Three-leaf stage ‘Empire’ lettuce seedling, singly grown in flats divided into 2.0-cm2 cells, were used in all bioassays. Plants were removed from their cells and the soil was washed from the root using de-ionized water. Foliar insecticides were evaluated using a plant-dip method. Foliar portions of lettuce seedlings were dipped in six to eight concentrations of each insecticide for 5 sec. Plants were allowed to dry at room temperature for approximately 30 min and then transferred to cup cages. Cup cages were prepared by melting 1.0-cm diameter holes in the bottoms of 300-ml T-10 Comet Brand clear plastic cups. Plants were placed in these cups with the roots protruding from the hole in the bottom. The lettuce plants were then secured in place by molding gray-green modeling clay about the stem of the plant and filling the hole. The cups containing the plants were then placed into a 230 ml T-8T Comet Brand clear plastic cup forming a hydroponic reservoir containing approximately 30 ml of de-ionized water. Ten adult green peach aphids were placed on each plant and the cups were sealed with ventilated clear plastic lids. Cups were then transferred to a growth cabinet set at 20 ± 2EC and a 14:10 (L:D) photoperiod. After 24 hrs, mortality was determined by removing the aphids from the cups and determining if they could walk. Aphids that could not walk were considered dead.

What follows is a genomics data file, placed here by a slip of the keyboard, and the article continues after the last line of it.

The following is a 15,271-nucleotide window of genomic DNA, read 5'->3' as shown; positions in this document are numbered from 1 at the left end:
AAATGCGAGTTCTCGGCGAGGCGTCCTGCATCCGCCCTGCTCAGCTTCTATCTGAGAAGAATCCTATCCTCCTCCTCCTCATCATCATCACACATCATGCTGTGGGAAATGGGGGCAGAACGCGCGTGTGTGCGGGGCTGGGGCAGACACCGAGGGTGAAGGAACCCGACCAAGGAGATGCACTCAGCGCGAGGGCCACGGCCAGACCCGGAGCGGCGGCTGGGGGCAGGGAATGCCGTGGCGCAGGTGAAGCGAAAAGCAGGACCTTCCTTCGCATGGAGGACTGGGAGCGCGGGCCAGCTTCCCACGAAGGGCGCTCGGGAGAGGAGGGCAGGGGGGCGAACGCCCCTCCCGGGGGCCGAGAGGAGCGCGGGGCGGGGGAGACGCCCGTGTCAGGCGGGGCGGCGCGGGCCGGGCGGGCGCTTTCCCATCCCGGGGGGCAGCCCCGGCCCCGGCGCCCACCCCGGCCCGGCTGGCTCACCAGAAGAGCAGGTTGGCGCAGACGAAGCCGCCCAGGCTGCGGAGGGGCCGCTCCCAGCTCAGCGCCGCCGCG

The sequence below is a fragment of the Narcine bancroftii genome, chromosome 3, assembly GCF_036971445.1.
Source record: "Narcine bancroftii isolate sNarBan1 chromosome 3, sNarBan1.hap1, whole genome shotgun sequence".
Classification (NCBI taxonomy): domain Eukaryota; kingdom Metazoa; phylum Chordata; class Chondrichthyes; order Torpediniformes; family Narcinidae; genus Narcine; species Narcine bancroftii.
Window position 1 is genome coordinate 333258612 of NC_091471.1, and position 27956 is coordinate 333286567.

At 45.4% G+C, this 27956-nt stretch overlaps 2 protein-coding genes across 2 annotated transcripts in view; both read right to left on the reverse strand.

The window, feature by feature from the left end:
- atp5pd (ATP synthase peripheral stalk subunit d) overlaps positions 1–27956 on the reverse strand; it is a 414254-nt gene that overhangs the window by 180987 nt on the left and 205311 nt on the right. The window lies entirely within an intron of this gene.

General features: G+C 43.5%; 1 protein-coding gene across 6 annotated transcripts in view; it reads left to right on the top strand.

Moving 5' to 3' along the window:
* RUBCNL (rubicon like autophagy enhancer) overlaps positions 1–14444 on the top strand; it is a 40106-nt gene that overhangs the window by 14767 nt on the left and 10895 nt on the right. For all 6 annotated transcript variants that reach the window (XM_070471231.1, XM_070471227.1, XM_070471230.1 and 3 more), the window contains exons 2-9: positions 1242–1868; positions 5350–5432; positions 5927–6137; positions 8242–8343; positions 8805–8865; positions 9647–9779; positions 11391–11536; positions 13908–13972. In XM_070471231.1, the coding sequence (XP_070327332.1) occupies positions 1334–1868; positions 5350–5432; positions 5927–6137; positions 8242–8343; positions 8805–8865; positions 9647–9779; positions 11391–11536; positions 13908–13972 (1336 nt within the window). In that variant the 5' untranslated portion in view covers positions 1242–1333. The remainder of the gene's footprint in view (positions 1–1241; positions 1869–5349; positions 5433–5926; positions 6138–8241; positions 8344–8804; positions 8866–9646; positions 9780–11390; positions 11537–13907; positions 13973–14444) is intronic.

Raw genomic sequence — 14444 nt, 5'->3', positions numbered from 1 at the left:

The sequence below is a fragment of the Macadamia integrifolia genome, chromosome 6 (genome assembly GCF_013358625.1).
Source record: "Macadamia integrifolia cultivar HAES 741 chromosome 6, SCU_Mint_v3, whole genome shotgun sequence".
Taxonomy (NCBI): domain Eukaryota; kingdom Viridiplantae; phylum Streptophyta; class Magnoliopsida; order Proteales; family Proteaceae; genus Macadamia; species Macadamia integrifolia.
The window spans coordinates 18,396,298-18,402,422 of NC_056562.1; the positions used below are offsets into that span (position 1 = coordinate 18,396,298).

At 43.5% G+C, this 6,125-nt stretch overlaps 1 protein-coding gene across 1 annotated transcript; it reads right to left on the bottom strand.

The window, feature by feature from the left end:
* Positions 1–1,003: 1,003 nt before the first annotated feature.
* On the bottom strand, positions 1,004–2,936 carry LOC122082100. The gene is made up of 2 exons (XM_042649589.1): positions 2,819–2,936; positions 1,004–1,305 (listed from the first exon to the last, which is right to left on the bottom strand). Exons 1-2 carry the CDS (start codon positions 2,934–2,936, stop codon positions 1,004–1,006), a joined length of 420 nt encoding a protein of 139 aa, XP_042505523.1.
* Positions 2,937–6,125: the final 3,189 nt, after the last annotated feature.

Imidacloprid was bioassayed using techniques similar to the foliar insecticides except plants were not dipped, but treated by varying concentrations of imidacloprid in the hydroponic reservoir. Imidacloprid treated plants were held at ambient room temperature for 48 hrs to allow systemic movement of the insecticide from the roots to the leaves before introducing the aphids.